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Canaway AG, Sampson CJ.2016. Long term economic evaluation of interventions targeting multiple mental health conditions: protocol for a rapid review of methods. PeerJ Preprints4:e1988v1https://doi.org/10.7287/peerj.preprints.1988v1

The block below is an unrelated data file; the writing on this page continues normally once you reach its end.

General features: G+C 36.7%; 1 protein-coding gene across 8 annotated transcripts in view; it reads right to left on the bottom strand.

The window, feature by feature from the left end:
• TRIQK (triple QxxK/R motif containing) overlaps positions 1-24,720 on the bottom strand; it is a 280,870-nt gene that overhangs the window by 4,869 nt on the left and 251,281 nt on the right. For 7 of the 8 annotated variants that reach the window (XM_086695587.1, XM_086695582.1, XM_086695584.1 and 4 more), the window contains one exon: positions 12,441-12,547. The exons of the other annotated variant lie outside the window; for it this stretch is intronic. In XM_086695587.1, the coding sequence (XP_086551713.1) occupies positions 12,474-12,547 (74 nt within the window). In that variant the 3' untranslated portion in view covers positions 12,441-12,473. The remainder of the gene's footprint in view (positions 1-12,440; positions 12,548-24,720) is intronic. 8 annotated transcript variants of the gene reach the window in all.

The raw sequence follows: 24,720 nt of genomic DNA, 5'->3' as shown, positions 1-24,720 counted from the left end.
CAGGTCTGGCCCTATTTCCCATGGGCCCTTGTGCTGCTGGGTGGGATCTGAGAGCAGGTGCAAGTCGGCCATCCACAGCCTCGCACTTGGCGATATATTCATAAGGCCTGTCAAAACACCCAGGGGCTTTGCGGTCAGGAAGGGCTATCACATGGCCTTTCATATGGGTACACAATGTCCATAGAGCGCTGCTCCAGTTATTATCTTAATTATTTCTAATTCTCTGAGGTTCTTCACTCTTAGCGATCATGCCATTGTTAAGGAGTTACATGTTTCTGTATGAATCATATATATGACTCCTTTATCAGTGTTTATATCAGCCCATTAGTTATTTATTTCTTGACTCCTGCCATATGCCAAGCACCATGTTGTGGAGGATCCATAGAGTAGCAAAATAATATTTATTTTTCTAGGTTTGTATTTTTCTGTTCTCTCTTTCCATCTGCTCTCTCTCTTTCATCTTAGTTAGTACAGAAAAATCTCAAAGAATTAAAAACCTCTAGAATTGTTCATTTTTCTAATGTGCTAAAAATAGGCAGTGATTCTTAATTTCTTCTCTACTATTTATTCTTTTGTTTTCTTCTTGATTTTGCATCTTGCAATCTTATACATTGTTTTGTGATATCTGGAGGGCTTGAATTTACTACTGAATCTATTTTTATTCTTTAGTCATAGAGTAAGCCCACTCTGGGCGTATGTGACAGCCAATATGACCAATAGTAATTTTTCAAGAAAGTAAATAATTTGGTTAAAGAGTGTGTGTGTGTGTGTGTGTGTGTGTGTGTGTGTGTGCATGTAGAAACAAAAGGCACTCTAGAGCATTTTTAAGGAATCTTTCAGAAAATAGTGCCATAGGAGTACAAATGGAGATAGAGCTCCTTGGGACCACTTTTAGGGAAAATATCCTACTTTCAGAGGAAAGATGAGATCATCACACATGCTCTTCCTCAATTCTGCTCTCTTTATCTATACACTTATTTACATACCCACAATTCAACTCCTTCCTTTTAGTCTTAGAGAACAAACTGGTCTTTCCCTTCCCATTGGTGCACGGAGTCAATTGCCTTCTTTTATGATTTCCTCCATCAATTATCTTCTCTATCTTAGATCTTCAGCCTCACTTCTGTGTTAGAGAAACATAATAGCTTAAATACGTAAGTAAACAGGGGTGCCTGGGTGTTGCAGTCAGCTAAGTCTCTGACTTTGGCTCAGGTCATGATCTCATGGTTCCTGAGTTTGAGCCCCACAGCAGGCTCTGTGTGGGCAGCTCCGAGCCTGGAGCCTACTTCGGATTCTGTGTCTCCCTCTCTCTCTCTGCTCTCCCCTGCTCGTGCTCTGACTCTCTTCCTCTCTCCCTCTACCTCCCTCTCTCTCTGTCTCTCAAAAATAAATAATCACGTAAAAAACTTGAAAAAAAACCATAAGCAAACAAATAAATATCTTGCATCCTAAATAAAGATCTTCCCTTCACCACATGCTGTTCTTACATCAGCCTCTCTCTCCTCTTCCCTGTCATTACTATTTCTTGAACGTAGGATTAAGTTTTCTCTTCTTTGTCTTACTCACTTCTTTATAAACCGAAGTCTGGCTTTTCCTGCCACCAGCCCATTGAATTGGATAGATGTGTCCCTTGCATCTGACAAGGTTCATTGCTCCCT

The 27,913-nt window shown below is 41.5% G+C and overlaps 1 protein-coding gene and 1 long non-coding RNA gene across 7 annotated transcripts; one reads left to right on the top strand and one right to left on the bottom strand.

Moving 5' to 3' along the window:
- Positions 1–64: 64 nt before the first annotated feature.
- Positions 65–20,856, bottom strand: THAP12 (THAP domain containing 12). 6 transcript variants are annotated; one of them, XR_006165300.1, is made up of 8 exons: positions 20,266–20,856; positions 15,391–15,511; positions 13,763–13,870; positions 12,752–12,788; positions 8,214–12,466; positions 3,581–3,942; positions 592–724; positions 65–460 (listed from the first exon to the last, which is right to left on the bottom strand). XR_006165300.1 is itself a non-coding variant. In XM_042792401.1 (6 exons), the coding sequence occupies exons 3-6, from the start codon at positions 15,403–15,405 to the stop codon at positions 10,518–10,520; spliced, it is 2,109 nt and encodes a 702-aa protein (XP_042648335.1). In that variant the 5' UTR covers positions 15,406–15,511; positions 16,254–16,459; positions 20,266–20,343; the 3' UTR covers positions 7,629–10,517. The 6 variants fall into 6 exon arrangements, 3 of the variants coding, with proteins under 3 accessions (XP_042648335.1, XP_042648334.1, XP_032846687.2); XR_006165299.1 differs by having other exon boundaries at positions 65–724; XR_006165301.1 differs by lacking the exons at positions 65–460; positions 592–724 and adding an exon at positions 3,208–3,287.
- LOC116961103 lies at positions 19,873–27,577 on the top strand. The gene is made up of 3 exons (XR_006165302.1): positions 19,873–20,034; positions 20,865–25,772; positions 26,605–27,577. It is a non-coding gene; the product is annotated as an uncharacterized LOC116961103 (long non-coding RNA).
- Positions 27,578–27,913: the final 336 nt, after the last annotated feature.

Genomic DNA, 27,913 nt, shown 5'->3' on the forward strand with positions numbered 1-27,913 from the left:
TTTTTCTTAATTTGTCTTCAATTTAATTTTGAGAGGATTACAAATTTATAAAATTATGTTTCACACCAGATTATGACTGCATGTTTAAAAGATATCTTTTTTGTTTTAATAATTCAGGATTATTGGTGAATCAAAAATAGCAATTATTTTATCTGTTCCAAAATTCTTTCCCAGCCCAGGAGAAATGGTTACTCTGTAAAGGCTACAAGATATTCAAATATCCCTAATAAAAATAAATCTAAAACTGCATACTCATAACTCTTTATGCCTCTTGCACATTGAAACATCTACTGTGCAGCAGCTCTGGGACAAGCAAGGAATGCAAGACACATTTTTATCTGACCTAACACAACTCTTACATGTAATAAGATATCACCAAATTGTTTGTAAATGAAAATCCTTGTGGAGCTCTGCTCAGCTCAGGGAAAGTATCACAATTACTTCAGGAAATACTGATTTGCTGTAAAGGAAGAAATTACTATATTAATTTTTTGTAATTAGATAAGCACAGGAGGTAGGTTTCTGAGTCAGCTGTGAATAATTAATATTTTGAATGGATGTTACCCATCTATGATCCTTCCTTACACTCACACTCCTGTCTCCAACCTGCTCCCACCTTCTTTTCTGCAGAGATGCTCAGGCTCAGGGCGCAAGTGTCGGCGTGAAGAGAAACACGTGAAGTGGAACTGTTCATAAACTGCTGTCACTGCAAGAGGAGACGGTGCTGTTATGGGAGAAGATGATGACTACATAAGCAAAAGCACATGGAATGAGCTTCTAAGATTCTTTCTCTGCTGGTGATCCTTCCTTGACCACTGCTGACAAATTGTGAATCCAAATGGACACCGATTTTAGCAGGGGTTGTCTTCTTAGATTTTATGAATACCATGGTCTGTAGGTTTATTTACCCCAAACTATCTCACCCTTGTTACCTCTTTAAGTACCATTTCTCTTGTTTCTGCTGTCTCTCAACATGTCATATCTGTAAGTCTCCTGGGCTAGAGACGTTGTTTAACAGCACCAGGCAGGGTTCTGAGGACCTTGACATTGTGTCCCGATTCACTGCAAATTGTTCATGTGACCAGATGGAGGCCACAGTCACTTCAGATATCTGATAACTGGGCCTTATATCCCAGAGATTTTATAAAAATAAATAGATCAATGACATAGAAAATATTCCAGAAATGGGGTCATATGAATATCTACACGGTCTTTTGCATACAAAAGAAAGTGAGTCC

Background. Interventions and services for people with mental health problems can have broad remits: they are often designed to treat people with a variety of diagnoses. Furthermore, addressing mental health problems can have long term implications for economic, social and health outcomes. This represents a challenge for economic evaluation, where long term trial data can be lacking. In this review we will seek to identify how analysts have sought to tackle this problem. We will review the methods used to extrapolate costs and outcomes for the purpose of economic evaluation, where long term trial data are not available. Methods/design. We will carry out a review of the medical and economic literature evaluating long-term costs and outcomes for mental health interventions and services designed to treat or prevent more than two mental health conditions. We will search the key health economic databases, including: OVID Medline, Embase, Psycinfo, CINAHL, and EconLit. The two authors will independently screen the returned results. Any discrepancies will be resolved by deliberation between the two authors. Key information will be extracted from the papers which successfully pass through the screening process. The findings will be highlighted through a narrative analysis and tabulated data. Discussion. This review will shed light on the existing methods used to model into the future when multiple mental health conditions are considered. The review will discuss the strengths and weakness within current methodologies, highlight existing flaws, and provide guidance for future economic evaluations of interventions targeting multiple mental health conditions.